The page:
The claim is rather that this particular process arises as a component of the human niche. This takes place as it dynamically moves through the Pleistocene, and in essence it is a part of the human toolkit. The human toolkit had considerable benefits, as well as potential impairments for communities and individuals in both the past and present. The genus Homo faced innumerable ecological and social challenges by the late Pleistocene. Bearing that and the complexity of their niche in mind, Fuentes (2014) states that:

one can viably argue that being able to deploy cognitive and behavioural processes that incorporate a sense of imagination and hope, while risky, could increase the likelihood of innovation and successful responses to evolutionary challenges. (p. 251)

This notion – combined with recent work studying the role of social networks, compassion and meaning, the connection between stone tool manufacturing and ritual, the early appearance of ‘art’ and symbols in the archaeological record, and the ongoing assertion that humans are indeed a symbolic species – provides, according to Fuentes (2014:251), an evidentiary context in which we can see the emergence of this semiotic, temporally complex and imaginative reality for the human genus.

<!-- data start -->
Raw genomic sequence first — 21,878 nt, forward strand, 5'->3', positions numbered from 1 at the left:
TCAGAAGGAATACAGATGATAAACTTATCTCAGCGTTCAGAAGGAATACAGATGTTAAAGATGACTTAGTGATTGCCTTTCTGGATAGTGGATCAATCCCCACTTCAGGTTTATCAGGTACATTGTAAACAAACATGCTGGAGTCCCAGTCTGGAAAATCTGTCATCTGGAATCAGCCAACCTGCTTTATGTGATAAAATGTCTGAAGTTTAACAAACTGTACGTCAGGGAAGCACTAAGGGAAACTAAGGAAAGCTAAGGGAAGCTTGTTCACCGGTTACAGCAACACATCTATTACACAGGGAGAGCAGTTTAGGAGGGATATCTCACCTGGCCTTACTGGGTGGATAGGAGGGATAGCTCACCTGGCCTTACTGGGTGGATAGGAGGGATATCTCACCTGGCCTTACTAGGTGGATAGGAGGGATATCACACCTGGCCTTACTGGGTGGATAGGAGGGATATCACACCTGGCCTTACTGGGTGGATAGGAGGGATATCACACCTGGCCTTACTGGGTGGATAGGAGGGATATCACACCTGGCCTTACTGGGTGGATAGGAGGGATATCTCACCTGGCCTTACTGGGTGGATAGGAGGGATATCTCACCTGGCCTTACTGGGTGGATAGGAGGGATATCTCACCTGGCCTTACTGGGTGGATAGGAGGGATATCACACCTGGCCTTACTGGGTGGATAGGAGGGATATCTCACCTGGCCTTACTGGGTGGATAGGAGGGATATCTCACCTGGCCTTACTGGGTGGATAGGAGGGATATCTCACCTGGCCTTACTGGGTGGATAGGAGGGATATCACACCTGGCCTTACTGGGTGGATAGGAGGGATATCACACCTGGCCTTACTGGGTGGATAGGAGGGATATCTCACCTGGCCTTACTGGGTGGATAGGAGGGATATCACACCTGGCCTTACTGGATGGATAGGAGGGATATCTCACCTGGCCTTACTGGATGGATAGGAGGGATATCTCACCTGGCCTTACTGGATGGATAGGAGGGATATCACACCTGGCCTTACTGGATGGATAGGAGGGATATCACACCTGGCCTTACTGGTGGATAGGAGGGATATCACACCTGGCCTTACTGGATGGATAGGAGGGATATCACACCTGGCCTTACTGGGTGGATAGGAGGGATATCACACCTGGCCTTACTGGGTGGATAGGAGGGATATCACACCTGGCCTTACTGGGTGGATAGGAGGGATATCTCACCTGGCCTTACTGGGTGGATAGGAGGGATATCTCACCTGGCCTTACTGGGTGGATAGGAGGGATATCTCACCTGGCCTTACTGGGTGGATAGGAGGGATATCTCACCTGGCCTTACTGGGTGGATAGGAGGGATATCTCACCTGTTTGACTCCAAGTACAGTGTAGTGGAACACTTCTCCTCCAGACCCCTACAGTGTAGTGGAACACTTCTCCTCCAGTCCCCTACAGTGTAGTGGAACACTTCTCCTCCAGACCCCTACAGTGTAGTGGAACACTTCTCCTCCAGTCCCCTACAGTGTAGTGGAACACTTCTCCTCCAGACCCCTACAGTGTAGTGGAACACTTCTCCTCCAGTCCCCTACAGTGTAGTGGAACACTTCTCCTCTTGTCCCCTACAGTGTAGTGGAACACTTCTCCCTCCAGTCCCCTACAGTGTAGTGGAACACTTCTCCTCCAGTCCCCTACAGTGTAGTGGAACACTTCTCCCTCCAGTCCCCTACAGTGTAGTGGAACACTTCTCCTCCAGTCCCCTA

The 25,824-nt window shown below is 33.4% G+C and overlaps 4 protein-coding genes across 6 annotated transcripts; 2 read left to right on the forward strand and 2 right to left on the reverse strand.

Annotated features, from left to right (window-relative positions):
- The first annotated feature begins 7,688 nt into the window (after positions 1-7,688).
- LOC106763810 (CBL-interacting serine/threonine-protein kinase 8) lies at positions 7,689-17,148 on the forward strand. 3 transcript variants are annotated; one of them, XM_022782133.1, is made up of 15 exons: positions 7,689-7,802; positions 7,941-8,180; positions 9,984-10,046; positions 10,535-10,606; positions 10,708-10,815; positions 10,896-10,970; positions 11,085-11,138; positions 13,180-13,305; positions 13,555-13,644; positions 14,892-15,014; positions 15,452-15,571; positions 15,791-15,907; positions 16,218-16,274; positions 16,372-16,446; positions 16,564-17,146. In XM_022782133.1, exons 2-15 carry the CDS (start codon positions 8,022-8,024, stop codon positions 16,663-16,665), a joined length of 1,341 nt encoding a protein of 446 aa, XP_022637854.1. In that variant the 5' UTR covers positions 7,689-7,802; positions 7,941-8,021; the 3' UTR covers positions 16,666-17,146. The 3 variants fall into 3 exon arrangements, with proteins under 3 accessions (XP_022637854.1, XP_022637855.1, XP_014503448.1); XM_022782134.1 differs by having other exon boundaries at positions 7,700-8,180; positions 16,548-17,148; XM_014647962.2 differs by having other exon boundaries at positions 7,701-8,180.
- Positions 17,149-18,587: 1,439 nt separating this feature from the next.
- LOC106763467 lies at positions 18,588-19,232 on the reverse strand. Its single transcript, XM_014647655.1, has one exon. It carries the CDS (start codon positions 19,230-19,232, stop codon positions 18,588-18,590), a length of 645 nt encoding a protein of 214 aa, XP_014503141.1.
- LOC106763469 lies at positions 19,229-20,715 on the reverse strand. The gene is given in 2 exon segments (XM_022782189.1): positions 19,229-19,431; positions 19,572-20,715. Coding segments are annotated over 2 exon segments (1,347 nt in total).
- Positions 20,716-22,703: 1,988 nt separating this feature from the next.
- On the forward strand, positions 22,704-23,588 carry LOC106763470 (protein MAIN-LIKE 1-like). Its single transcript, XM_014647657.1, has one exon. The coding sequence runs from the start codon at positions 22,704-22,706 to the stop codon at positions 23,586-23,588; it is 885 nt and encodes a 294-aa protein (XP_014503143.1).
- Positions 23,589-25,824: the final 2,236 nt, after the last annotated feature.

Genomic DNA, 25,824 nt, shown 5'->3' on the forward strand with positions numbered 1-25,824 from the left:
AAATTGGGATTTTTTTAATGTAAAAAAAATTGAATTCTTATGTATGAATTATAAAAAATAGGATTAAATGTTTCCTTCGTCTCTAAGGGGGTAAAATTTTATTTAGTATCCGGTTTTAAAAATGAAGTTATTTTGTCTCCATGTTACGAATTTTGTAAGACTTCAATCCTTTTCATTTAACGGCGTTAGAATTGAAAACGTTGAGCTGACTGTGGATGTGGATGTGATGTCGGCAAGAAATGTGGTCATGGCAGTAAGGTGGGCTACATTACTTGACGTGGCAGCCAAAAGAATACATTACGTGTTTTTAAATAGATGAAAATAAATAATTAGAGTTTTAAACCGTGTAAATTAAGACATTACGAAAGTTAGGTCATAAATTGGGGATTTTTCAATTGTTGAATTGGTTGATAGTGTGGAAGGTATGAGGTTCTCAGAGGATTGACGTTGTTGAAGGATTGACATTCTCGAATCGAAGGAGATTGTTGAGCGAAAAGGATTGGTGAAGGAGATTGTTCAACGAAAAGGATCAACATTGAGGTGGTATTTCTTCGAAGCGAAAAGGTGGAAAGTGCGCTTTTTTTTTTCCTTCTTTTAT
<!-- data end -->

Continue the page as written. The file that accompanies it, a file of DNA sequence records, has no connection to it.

Symbolic thought and religious awareness

For the most part of the human history as a genus and as a species (H. sapiens), the world of organised religion was very different or even absent. Religion, just like various other features of the distinctive human existence, evolved over time. Both Van Huyssteen and Fuentes, even though they work in very different disciplines, approaches and methodologies, completely agree that an essential preliminary to having religion is indeed the emergence of a human imagination as well as the embodiment of a quest for meaning as constituent of the distinctive human niche that has facilitated human flourishing as a species. There is a certain complexity that makes offering a single definition for religion difficult. Smith (2004:290–291) asserts that, in short, religion is a way in which humans organise and make meaning of the world we exist in.